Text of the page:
The Costs of Being a Superhero: A Financial Profile of Batman
Business Etc. does an economic breakdown of our favorite billionaire superhero, Batman
DC Comics’ Batman has proved that money is the only superpower you need. Batman does not rely on his extraordinary abilities, but rather on his massive fortune, to equip himself with the best gadgets technology has to offer in order to save the world. Keeping in mind Christopher Nolan’s film adaptions of this iconic comic book character, let’s take a look at the estimated worth of Bruce Wayne, and discover what it actually costs to become Batman.
Wayne Enterprises was originally founded by the merchant ancestors of the Wayne family in the 17th century, and fully established itself in the 19th century. The company not only provides Bruce Wayne’s income but also aids his Batman activities.
Wayne Enterprises has several subdivisions. Based on the information provided in the films, we have compared some of these components to several real life corporations in order to find out the company’s estimated market capitalization.
Perhaps the largest of Wayne Enterprises’ components is the Defense division. Upon returning to Gotham City, Bruce does not show much interest in reclaiming his family business and instead applies for this particular sector, where he equips himself with gadgets originally made for the U.S military, and uses it to help fight crime in Gotham City. Northrop Grumman Corporation (NOC), an American defense technology company which also happens to be the fourth-largest defense contractor in the world, could be considered its real life equivalent. Assuming that Wayne Enterprises makes a similar income, its estimated market capitalization would be $25.44 billion.
Wayne Enterprises is also said to have a civil engineering division, which has been around for several decades. The division mainly focused on the construction of the railways of Gotham City. Hence, its real life counterpart would probably be Fluor Corporation (FLR), a firm that provides engineering, construction and maintenance on a global basis. Assuming that Wayne Enterprises’ civil engineering division operates on the same scale as Fluor Corporation, its market capitalization would be an estimated $13.1 billion.
The company also contributes to the shipping industry, as we are shown a ship marked with the Wayne Enterprises logo in the film, as well as docks marked all over Gotham City. If we compare it to Frontline Ltd. (FRO), the world’s largest oil tanker shipping company, it would make a market capitalization of $300 million.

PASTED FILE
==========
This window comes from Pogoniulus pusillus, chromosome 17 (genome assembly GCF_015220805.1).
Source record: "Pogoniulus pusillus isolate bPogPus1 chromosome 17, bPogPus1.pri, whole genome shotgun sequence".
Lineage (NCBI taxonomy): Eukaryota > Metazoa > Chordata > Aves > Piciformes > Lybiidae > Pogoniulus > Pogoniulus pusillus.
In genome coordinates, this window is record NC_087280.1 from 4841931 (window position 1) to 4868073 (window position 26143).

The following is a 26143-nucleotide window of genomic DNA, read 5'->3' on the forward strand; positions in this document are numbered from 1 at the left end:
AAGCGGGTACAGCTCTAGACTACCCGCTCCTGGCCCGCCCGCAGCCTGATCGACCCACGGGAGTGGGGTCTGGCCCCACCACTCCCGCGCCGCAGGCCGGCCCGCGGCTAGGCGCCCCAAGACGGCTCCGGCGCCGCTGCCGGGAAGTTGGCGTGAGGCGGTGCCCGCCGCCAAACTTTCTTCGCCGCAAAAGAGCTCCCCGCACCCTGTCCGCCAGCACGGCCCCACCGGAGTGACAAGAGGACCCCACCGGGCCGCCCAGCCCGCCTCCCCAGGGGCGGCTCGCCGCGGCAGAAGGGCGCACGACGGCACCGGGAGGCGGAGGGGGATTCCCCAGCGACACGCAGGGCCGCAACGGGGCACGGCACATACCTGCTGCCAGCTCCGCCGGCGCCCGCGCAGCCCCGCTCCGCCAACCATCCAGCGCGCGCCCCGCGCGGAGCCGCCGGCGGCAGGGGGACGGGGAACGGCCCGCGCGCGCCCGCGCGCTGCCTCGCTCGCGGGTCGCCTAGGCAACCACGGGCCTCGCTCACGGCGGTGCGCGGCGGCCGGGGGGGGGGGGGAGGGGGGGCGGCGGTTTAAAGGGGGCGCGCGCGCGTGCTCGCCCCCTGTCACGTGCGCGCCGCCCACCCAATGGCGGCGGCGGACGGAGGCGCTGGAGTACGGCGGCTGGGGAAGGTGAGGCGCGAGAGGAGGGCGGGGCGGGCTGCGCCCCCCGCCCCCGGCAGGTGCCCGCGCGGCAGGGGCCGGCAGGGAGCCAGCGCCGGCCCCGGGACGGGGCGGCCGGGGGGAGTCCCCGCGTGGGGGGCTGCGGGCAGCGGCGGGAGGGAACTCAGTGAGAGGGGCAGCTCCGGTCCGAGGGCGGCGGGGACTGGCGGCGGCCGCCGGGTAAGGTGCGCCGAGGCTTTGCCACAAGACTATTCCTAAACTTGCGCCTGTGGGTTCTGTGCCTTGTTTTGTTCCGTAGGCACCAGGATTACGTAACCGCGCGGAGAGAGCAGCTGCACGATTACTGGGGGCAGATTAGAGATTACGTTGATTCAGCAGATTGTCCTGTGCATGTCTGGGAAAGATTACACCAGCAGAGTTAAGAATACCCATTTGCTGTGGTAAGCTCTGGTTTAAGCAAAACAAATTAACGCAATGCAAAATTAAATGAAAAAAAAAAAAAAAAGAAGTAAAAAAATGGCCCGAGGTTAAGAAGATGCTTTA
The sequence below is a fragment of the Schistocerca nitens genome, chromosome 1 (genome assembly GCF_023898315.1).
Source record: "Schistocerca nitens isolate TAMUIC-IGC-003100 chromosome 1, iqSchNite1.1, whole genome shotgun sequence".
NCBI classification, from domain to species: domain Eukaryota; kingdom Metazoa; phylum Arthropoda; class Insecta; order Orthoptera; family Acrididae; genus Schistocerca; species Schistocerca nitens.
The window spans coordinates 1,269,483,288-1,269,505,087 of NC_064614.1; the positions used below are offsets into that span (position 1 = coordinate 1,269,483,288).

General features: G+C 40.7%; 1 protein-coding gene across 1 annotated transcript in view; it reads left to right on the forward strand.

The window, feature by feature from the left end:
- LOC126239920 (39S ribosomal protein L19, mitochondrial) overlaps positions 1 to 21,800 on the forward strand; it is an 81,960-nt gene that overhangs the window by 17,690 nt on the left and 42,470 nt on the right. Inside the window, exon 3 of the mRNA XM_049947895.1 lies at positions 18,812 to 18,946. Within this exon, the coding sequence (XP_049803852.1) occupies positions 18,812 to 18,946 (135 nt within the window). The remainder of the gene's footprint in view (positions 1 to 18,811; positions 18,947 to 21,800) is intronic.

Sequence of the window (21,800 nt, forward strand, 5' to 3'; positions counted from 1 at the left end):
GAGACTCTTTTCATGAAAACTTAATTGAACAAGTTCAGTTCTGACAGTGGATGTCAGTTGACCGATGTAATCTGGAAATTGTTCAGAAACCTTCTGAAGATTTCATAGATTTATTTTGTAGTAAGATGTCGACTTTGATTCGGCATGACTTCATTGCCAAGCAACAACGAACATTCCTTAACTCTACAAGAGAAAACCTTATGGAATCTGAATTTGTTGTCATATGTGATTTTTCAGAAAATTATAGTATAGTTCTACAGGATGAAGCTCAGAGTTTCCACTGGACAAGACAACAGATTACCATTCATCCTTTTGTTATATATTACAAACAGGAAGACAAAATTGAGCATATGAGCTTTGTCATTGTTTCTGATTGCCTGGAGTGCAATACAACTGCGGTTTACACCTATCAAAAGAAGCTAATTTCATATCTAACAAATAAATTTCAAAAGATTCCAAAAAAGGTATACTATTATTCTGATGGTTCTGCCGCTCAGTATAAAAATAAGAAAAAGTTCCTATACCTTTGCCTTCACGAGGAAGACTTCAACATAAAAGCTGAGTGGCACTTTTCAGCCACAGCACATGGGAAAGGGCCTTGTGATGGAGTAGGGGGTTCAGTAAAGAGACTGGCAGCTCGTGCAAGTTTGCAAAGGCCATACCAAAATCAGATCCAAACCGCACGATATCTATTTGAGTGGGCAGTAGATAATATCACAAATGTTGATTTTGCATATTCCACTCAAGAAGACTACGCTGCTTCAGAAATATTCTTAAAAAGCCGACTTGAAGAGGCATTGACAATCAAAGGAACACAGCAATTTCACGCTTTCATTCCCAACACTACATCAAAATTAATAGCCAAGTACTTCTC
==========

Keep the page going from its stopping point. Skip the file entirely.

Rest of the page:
At the start of the 2008 blockbuster The Dark Knight, we are shown that Wayne Enterprises was considering a deal with Lao Security Investments, a company comparable to The Goldman Sachs Group Inc. (GS)’s banking constitution that attributes to about 15% of the total firm’s market capitalization. Making this assumption, we would say that Wayne Enterprises’ securities division has a market capitalization of $12 billion.
Based on all this information, Wayne Enterprises would have an estimated market capitalization of a staggering $50.84 billion.
At the end of Batman Begins, Wayne Enterprises becomes a public corporation. Bruce himself purchased a controlling stake in the company, by means of his trust fund, when he fired William Earle and appointed Lucius Fox as the new CEO, eventually controlling about 50% of the firm.
In short, if you were Bruce Wayne, you would be worth about $25.42 billion.
In the film adaptions, the former Rothschild estate in Buckinghamshire was used to portray the Wayne Manor, aka Batman’s residence.
The running cost of the mansion is about $37,000, and following its destruction (including that of the Bat Cave) in The Dark Knight, the Wayne estate was rebuilt at an estimated cost of $600 million. Alfred, Bruce’s guardian, earned about $55,000 as the caretaker for young Bruce, but now receives $80,000 as his butler, with an additional $150,000 as the manager of the estate.
The cost of becoming Batman
It would cost about $1, 058600 to just LOOK like a superhero. Need we say more?
The tumbler was originally developed as by Wayne Enterprises’ Applied Science Division, for military purposes. It boasts jet engine, stealth, self-destruct, armor plating, front mounted machine guns, GPS and a remote control system. Not too bad for a cool $18 million.
When Batman initiates the self-destruct sequence in the Dark Knight, the Batpod acts an escape vehicle from the Tumbler. The Batpod is not steered by the hands but by shoulder movements and the rider’s forearms are protected by shields. On its own, it would cost about $1.5 million.
The Bat Wing, shown in the Dark Knight Rises, is powered by two large propellers on either side of its undercarriage that creates a vortex of air that lifts it off the ground. The flying vehicle will cost you about $60 million.
Batman’s total cost of vehicles would be an estimated $80 million.
Training and Education
Since Bruce Wayne does not actually possess superhuman powers, he has to spend big money on his training in order to defeat his enemies. His military and special forces training as shown in Batman Begins would cost around a million bucks while his engineering degrees cost about half of that.
Gadgets and Weapons
Batman’s huge arsenal of gadgets costs an estimated $162,750, which includes the T-PLS grappling hook launcher, laser microphone, and the hand-held grenade launcher, among others. His weapons also cost over $10,000, including the GPS tracking device, automatic lock pick, periscope and the exploding batarang.
For those who have dreamt of being Batman some point in our lives, good news is that it’s actually somewhat possible. Unfortunately, it would cost about $82,731,350 to become the savior of Gotham City.